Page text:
Doc of the Dead

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Doc of the Dead
Doc of the Dead Film Poster 2014.jpg
Official release poster
Directed by Alexandre O. Philippe
Produced by Robert Muratore
Kerry Deignan Roy
Written by Alexandre O. Philippe
Chad Herschberger
Starring Simon Pegg
George A. Romero
Music by Shawn King
Cinematography Robert Muratore
Edited by Chad Herschberger
Production
company
Geekscape Productions
RedLetterMedia
Distributed by Exhibit A Pictures
Release date
  • March 10, 2014 (2014-03-10) (SXSW)
Running time
81 minutes
Country United States
Language English

Doc of the Dead is a 2014 American documentary film written and directed by Alexandre O. Philippe that focuses on the zombie genre.[1] The film had its world premiere on March 10, 2014 at South by Southwest, followed by a television premiere on Epix on March 15,[2] and features several entertainers that have impacted, and been impacted by, the zombie genre and culture.[3]

Content[edit]

Doc of the Dead takes a look at the zombie genre in film, literature, and in pop culture as a whole. Several entertainers from various fields such as film and literature are brought in and interviewed on how zombies have changed not only them, but how they entertain others and how the genre has influenced and impacted society at large.

Cast[edit]

Reception[edit]

Doc of the Dead received positive reviews. It currently holds an 86% rating on review aggregator website Rotten Tomatoes.[4]

Fearnet praised the film for incorporating as much information as it did, as they felt that it would help the documentary appeal to both audiences familiar and unfamiliar with the zombie genre while alienating neither.[5] In contrast, The Hollywood Reporter remarked that they found the documentary an "Entertaining but lightweight pop-culture doc".[6] Indiewire commented that Doc of the Dead did have some sections that were "more or less dead on their feet" but that the "slower parts of Doc of the Dead don't diffuse the overall intention of the documentary, which is to celebrate where the zombie came from (the first open grave, if you will), try and gauge its current cultural impact and see how these brain-eating scenarios could play out in real life."[7] The Austin Chronicle issued a similar opinion in their review, where they wrote "Though not without its moments (especially the slow-moving vs. fast-moving zombie debate), overall the doc seems rote, running a familiar gamut: history, pop-psych theories, tons of movie clips, etc."[8]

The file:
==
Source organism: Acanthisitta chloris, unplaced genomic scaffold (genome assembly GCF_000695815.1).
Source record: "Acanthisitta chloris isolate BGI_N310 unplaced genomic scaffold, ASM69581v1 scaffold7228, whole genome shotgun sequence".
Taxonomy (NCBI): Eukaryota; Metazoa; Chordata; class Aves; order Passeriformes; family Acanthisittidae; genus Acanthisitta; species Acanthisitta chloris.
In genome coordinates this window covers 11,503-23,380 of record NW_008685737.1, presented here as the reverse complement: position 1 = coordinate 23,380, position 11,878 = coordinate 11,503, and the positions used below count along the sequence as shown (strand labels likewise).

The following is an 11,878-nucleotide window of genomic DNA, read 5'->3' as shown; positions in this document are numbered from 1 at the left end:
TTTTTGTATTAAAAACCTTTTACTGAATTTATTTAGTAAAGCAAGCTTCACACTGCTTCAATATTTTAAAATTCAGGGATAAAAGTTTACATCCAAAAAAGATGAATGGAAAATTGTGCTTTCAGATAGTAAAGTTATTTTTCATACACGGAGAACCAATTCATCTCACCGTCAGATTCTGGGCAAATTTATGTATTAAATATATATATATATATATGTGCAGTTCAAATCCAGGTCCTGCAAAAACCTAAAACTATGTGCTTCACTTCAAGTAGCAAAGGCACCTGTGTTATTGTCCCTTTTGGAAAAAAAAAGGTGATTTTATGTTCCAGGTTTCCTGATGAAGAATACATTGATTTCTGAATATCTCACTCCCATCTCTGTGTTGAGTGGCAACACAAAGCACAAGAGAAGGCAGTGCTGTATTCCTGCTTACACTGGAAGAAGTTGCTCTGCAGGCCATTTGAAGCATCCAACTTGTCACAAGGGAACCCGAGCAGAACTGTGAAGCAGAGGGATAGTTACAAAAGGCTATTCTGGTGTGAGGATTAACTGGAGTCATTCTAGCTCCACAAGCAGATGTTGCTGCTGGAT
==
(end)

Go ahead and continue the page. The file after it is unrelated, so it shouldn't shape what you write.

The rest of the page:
References[edit]

  1. ^ Snider, Mike. "'Doc of the Dead' spans the life of zombie trend". USA Today. Retrieved March 15, 2014. 
  2. ^ Collis, Clark. "'Doc of the Dead': Bruce Campbell on that time he officiated at a zombie wedding". Entertainment Weekly. Retrieved March 15, 2014. 
  3. ^ Willmore, Alison. "Tom Savini Explains The Enduring Appeal of Zombies, In Film and On TV". Indiewire. Retrieved March 15, 2014. 
  4. ^ "Doc of the Dead". Rotten Tomatoes. Flixster. Retrieved November 3, 2014. 
  5. ^ Weinberg, Scott. "FEARNET Movie Review: 'Doc of the Dead'". Fearnet. Retrieved March 15, 2014. 
  6. ^ DeFore, John. "Doc of the Dead: SXSW Review". THR. Retrieved March 15, 2014. 
  7. ^ Taylor, Drew. "SXSW Review: 'Doc Of the Dead' Explores How Zombies Rose From The Grave & Strangled Pop Culture". Indiewire. Retrieved March 15, 2014. 
  8. ^ Calderaro, Marc. "SXSW Film Review: 'Doc of the Dead'". Austin Chronicle. Retrieved March 15, 2014. 

External links[edit]